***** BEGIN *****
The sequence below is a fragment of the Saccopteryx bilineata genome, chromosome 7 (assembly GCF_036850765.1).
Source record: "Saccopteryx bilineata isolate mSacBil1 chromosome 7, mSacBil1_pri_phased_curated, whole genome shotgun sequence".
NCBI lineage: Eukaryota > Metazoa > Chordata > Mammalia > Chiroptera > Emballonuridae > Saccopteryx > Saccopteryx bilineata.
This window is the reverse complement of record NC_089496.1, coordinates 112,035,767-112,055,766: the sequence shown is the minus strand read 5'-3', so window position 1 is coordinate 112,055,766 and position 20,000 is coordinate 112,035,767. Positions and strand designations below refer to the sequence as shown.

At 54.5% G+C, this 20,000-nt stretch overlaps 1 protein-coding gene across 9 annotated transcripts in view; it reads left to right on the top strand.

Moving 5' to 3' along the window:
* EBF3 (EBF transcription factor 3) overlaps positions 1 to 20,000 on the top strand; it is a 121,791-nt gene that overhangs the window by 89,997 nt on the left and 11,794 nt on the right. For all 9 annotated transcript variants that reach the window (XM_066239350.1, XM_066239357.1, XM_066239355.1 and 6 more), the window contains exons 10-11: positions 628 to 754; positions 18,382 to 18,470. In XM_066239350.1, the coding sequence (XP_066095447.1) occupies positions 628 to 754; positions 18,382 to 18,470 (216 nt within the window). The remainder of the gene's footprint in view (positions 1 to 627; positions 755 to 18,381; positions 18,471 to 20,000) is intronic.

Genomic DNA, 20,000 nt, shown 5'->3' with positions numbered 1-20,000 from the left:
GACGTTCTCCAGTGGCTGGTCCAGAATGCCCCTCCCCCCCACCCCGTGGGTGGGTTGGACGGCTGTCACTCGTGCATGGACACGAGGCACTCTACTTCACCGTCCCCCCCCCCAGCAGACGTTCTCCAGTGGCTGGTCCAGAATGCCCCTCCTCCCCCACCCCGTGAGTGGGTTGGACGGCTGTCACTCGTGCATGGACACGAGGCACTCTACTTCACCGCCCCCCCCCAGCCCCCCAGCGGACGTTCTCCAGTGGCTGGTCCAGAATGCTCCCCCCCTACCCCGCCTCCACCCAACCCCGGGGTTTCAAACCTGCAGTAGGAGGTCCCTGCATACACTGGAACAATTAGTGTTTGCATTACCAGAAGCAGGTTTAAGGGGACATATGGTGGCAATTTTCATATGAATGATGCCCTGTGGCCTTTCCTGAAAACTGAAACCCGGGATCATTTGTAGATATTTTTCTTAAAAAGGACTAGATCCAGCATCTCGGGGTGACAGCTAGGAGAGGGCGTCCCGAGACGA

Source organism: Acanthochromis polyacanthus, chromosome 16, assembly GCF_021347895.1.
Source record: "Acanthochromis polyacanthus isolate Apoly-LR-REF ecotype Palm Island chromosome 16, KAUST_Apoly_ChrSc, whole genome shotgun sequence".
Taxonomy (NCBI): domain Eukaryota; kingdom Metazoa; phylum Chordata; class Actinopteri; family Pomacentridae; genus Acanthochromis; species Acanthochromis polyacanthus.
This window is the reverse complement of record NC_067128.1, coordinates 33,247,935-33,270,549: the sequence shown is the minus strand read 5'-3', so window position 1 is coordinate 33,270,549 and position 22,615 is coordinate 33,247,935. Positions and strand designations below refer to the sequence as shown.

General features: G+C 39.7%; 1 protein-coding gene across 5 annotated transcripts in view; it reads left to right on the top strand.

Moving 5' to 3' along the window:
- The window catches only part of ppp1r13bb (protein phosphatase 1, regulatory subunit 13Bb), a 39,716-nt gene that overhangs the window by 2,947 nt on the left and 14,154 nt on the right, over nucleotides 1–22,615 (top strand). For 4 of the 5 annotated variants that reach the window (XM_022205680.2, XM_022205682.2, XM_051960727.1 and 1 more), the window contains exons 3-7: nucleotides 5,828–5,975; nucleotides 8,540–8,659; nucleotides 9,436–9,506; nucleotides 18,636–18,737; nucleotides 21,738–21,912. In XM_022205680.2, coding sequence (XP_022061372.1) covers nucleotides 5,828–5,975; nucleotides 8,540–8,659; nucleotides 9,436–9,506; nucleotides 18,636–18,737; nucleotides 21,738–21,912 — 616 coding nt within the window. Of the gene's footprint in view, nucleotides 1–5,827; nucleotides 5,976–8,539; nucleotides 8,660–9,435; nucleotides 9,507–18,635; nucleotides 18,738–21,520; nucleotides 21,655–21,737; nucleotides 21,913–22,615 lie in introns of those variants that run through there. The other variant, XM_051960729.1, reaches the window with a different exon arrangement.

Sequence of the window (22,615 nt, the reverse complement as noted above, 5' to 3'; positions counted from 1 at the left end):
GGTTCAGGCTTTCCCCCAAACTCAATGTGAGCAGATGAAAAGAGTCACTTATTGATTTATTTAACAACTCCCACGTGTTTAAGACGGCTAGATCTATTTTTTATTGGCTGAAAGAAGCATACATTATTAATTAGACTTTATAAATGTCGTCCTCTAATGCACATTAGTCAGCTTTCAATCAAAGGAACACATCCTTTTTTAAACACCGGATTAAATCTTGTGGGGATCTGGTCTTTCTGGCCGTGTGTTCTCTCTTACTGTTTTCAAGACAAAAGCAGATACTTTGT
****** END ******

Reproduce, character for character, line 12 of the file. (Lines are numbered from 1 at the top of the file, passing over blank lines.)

Taxonomy (NCBI): domain Eukaryota; kingdom Metazoa; phylum Chordata; class Actinopteri; family Pomacentridae; genus Acanthochromis; species Acanthochromis polyacanthus.